The Cause Of Window Failure & Glass Fogging
Double glazed windows commonly known as dual pane windows, have almost entirely replaced single pane windows in new home construction. The sealed dual layer glass panes are filled with a special gas that increases noise reduction, improves thermal performance and maintains the clarity of the glass. Unfortunately in most all cases the seal surrounding the outer layer of the dual panes fails over time. As a result, moist outside air gradually replaces the gas between the glass, causing window fogging and condensation to appear. The fogging may come and go with temperature and weather change, but clarity generally only worsens over time. Studies show average dual pane windows loses about 1 percent of their argon gas each year. Significant window fogging commonly starts to appear within 10-20 years of installation, or sooner depending on the quality of the windows.
Solutions To Fixing Foggy Windows Glass
If you are lucky enough to have your windows still under the manufactures warranty when fogging starts to occur, you can likely have the glass replaced at no cost. This should be your first step is finding out if your windows are still under warranty.
If the warranty has expired some options are:
- Live with the foggy glass with decreased clarity over time.
- Have a glass company replace the entire window if needed.
- Replace just a single glass pane without replacing the entire window.
- Lastly with some basic tools you can attempt defogging the window glass yourself.
Window replacement costs can be quite high, with the costs varying depending on the window type and size.
The average costs to fix a foggy dual pane window:
- Full window replacement – $500-$2000
- Single dual pane glass replacement – $300-$1000
- DIY window defogging with and without some basic tools – $0 – $100
*Failed dual pane windows lose some of their thermal performance over time. Don’t worry though. The resulting increase in energy costs due to failed window seals rarely ever comes close to or surpasses the cost of a full window replacement, even over many years.
Consider Defogging Your Windows Before Replacing
If you’d prefer not to spend a lot of money on window replacement try this simple tip which may be able to defog your windows or improve their clarity. A good final solution to try before opting to have the window glass replaced.
*Please note! -This DIY solution will not work with tempered glass. Tempered glass cannot be drilled without shattering. It is safety glass. Most all glass doors including sliding glass doors, very large windows, as well as bathroom, and entry way windows such as side lights are tempered! Usually you can look for an etching in the corner of the glass that will say “tempered”.
In some cases this method works very well and restores window clarity 100%. It also may restore only partial clarity or none at all if the windows are heavily stained or have been foggy for some time.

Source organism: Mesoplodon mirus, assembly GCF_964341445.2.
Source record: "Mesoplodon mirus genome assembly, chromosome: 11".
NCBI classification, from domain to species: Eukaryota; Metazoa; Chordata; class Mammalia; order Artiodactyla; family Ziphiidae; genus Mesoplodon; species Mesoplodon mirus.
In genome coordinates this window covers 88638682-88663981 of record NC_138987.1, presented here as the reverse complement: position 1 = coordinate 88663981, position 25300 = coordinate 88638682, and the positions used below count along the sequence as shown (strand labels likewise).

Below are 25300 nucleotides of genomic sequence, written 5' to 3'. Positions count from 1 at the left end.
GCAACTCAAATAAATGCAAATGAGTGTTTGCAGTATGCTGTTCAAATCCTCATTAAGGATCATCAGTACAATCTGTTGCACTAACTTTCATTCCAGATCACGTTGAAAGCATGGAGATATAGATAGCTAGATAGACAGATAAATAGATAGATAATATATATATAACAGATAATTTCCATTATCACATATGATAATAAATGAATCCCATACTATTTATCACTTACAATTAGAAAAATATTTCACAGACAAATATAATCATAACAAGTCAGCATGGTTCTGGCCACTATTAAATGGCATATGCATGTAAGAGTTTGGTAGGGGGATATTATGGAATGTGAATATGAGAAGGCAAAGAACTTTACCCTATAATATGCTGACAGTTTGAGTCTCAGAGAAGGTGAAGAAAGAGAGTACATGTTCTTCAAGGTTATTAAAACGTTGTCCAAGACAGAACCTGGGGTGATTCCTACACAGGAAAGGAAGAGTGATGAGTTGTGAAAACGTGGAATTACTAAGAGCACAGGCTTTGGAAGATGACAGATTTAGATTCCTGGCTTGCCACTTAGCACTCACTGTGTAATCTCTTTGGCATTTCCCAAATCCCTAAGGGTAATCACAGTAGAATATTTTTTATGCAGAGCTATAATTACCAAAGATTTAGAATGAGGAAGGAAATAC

The Shortcut - How To Defog Your Windows In 3 Simple Steps
1. Gather the tool you'll need for this window glass defogging project
- A good cordless drill.
- 6mm, 8mm, or 10mm diamond drill bit for easy glass drilling.
- Hand vacuum for cleanup.
- Heavy duty clear tape to cover the small drill holes after defogging.
- Small pin or needle to puncture vent holes in the tape for air circulation.
- Spray bottle of water to cool the drill head while cutting glass.
If you don’t already have one. A good cordless drill is very useful for this and many other household projects. This 20v Black & Decker Variable Speed Drill is a highly rated affordable cordless drill that will handle most any project. A long life lithium Ion battery holds its charge.
These quality carbon steel diamond plated drill bits are perfect for this precision glass cutting project. Also useful for drilling porclain, ceramic, tile, and marble. The 10 piece set has varying sizes from 6mm to 50mm for most any project. Fits most standard drills.
Be sure you are drilling on the INNER LAYER (inside your home) of the dual pane glass. Use a smaller drill bit for smaller window panes, and larger for larger glass. Start your hole in the top left corner about 1/2 inch in from the corner of the window. First lightly wet the glass, and begin drilling carefully into the layer of glass. Drill slowly and keep the drill head wet with your sprayer. Keep pressure light to be sure to not drill too far and hit the outer layer of glass. Do the exact same in the bottom right corner of the window glass. This can be done in reverse corners of the window, for example if you wanted the hole to be behind a drape. The important thing is the holes are diagonal from each other.
3. Final Steps
Using your hand vacuum, clean up any loose glass particles from drilling. You can also use the vacuum at one of the drill holes to help speed airflow between the glass to clear the condensation quicker. It may take up to 24-48 hrs to see any significant improvement in the clarity of your window. After the window has cleared, cut and place a small 1 inch square of heavy duty clear tape over the drill hole to keep bugs and dirty from entering between the panes of glass. Using a needle or pin poke several small holes into the tape so the window will continue to vent. That’s it!